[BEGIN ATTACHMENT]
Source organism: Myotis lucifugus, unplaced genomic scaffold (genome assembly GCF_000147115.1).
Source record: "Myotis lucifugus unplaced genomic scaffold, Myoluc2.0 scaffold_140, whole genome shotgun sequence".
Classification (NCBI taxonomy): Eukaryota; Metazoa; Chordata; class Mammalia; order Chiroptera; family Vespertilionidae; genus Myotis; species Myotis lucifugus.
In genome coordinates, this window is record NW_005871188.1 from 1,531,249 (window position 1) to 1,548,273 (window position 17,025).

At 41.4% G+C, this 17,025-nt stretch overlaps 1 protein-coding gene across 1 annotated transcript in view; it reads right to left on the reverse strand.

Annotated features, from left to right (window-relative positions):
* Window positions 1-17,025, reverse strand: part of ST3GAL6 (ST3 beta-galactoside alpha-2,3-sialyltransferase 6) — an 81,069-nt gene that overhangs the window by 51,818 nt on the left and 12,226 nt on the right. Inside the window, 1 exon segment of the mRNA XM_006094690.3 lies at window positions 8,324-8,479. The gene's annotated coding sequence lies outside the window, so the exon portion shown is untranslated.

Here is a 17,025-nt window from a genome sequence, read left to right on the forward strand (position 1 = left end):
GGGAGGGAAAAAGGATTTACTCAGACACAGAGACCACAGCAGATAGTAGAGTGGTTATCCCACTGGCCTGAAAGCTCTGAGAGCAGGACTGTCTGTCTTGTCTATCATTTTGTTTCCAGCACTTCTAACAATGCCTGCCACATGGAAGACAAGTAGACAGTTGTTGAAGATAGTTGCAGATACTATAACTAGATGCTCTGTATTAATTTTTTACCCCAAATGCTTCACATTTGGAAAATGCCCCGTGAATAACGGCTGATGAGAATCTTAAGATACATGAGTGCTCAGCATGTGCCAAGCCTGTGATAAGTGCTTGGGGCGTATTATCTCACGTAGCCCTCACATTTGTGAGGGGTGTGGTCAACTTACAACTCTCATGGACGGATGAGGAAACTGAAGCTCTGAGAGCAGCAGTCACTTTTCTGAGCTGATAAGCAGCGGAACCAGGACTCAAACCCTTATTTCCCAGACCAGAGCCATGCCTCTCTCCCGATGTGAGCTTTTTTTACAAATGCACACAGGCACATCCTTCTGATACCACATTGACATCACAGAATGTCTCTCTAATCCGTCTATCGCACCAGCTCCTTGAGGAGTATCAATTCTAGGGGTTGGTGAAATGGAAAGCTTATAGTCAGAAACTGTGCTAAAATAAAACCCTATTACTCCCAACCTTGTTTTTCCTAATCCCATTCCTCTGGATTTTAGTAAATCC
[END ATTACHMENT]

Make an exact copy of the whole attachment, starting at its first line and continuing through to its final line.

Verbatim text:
Source organism: Myotis lucifugus, unplaced genomic scaffold (genome assembly GCF_000147115.1).
Source record: "Myotis lucifugus unplaced genomic scaffold, Myoluc2.0 scaffold_140, whole genome shotgun sequence".
Classification (NCBI taxonomy): Eukaryota; Metazoa; Chordata; class Mammalia; order Chiroptera; family Vespertilionidae; genus Myotis; species Myotis lucifugus.
In genome coordinates, this window is record NW_005871188.1 from 1,531,249 (window position 1) to 1,548,273 (window position 17,025).

At 41.4% G+C, this 17,025-nt stretch overlaps 1 protein-coding gene across 1 annotated transcript in view; it reads right to left on the reverse strand.

Annotated features, from left to right (window-relative positions):
* Window positions 1-17,025, reverse strand: part of ST3GAL6 (ST3 beta-galactoside alpha-2,3-sialyltransferase 6) — an 81,069-nt gene that overhangs the window by 51,818 nt on the left and 12,226 nt on the right. Inside the window, 1 exon segment of the mRNA XM_006094690.3 lies at window positions 8,324-8,479. The gene's annotated coding sequence lies outside the window, so the exon portion shown is untranslated.

Here is a 17,025-nt window from a genome sequence, read left to right on the forward strand (position 1 = left end):
GGGAGGGAAAAAGGATTTACTCAGACACAGAGACCACAGCAGATAGTAGAGTGGTTATCCCACTGGCCTGAAAGCTCTGAGAGCAGGACTGTCTGTCTTGTCTATCATTTTGTTTCCAGCACTTCTAACAATGCCTGCCACATGGAAGACAAGTAGACAGTTGTTGAAGATAGTTGCAGATACTATAACTAGATGCTCTGTATTAATTTTTTACCCCAAATGCTTCACATTTGGAAAATGCCCCGTGAATAACGGCTGATGAGAATCTTAAGATACATGAGTGCTCAGCATGTGCCAAGCCTGTGATAAGTGCTTGGGGCGTATTATCTCACGTAGCCCTCACATTTGTGAGGGGTGTGGTCAACTTACAACTCTCATGGACGGATGAGGAAACTGAAGCTCTGAGAGCAGCAGTCACTTTTCTGAGCTGATAAGCAGCGGAACCAGGACTCAAACCCTTATTTCCCAGACCAGAGCCATGCCTCTCTCCCGATGTGAGCTTTTTTTACAAATGCACACAGGCACATCCTTCTGATACCACATTGACATCACAGAATGTCTCTCTAATCCGTCTATCGCACCAGCTCCTTGAGGAGTATCAATTCTAGGGGTTGGTGAAATGGAAAGCTTATAGTCAGAAACTGTGCTAAAATAAAACCCTATTACTCCCAACCTTGTTTTTCCTAATCCCATTCCTCTGGATTTTAGTAAATCC